Biden Barely Leads In The Race For Minnesota

The Trump campaign is confident that it can overcome Biden's estimated 5% lead in Minnesota.

Former Vice President and presumptive Democratic presidential nominee Joe Biden only has a slim hold on Minnesota, according to a new poll.

The poll, conducted by MPR, the Star Tribune, KARE 11 and consulting firm Mason-Dixon surveyed 800 registered Minnesota voters to determine that 49% of the state prefers Biden as opposed to 44% who prefer President Donald Trump. The poll’s margin of error means that there’s a 22% chance that the data is wrong, and Trump actually leads the state, according to MPR’s David Montgomery.

Trump’s Minnesotan supporters reside mostly outside the metro area. Hennepin and Ramsey counties that contain the Twin Cities are 62% in favor of Biden, while Northern and Southern Minnesota prefer Trump by a 56%-38% and 57%-39% margin respectively, per MPR.

Political analyst Dr. Rubrick Biegon of the University of Kent says that Minnesota’s growing rural-urban divide, along with shifting demographics, could present a major stumbling block for any Republican looking to control the state.

In 2016, Trump only lost Minnesota to Hillary Clinton by 1.5% in 2016. This is somewhat remarkable given the fact that Minnesota is the state with the longest continuous blue streak in presidential elections. The last Republican to turn Minnesota red was former President Richard Nixon in 1972. Obama won the state by 10.4% and 7.7% in 2008 and 2012 respectively.

Sensing a potential to create another swing state, the president’s reelection campaign has invested heavily in Minnesota in preparation for November 2020. In 2016, his campaign had just one staffer in the state who also worked in Colorado. However since at least October 2019, the campaign has been constructing a network of staff and volunteers on the ground in Minnesota, per The Hill.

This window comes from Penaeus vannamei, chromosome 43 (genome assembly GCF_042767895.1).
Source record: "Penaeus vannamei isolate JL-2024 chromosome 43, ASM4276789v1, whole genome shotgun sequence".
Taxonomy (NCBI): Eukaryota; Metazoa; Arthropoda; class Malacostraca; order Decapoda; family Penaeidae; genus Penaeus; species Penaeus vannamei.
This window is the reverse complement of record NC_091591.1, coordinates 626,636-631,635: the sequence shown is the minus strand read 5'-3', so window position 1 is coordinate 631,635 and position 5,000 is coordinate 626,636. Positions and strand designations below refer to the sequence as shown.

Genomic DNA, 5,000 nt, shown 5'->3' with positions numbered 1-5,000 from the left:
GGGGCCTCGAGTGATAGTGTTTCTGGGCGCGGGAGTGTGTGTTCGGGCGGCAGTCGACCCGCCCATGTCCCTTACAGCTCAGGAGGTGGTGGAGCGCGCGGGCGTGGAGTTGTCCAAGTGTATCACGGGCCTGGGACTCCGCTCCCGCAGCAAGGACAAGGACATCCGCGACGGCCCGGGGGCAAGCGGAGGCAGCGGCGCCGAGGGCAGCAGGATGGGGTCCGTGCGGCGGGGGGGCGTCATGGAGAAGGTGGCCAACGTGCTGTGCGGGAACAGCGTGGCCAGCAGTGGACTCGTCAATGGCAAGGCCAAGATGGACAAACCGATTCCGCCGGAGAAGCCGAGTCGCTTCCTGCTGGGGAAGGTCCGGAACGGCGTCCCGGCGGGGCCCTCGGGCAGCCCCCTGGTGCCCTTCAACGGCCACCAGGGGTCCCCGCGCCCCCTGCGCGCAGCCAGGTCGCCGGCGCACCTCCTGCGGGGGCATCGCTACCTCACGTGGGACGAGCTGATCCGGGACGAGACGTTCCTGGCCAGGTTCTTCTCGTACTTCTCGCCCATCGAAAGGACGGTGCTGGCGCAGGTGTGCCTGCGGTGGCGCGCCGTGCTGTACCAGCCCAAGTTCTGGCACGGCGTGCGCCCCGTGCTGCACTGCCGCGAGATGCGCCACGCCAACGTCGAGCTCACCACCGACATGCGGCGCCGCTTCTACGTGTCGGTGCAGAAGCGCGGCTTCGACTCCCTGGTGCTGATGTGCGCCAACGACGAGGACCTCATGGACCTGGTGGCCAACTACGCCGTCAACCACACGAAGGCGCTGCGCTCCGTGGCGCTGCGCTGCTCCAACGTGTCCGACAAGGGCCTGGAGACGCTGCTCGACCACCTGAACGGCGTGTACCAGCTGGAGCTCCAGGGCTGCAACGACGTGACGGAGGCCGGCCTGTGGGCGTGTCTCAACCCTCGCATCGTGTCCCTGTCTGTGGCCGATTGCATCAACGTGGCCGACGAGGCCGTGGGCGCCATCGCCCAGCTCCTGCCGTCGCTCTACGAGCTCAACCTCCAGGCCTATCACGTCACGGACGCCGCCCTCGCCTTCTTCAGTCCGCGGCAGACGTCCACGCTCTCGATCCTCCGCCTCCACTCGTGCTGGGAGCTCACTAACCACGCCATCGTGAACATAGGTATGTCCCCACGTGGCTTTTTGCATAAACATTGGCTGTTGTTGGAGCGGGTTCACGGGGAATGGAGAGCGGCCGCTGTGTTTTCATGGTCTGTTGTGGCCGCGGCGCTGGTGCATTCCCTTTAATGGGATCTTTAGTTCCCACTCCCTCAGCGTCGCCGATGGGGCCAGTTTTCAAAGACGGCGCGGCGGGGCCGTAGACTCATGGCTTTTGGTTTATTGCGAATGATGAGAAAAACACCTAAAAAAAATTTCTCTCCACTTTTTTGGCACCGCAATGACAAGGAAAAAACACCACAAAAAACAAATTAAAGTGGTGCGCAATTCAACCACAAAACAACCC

The coronavirus pandemic hasn’t appeared to slow Trump’s efforts in Minnesota either. Trump Victory, a joint fundraising group comprised of the Trump campaign and the Republican National Committee (RNC), says it reached out to 1.4 million voters over the phone in late March. 100,000 (7%) of these calls came from Minnesota volunteers alone.

Meanwhile, tensions between Minnesota’s liberal state government and the White House have been glaringly obvious in recent days. Governor Tim Walz criticized the president’s assertion that worship is an essential service, Saturday. “Of course I think the case that the president is making, and that may be up for debate in this country, of deeming houses of worship essential, essential services,” he said.

Walz also suggested that “somebody in the federal government” diverted a shipment of medical gowns that was bound for Minnesota, recently, despite his previous claim that the White House has helped supply the state with whatever it needs.

It remains difficult to predict how voters will respond to the apparently mounting tensions between Trump and their own liberal state government when it comes time to vote for the next president in roughly 5 months.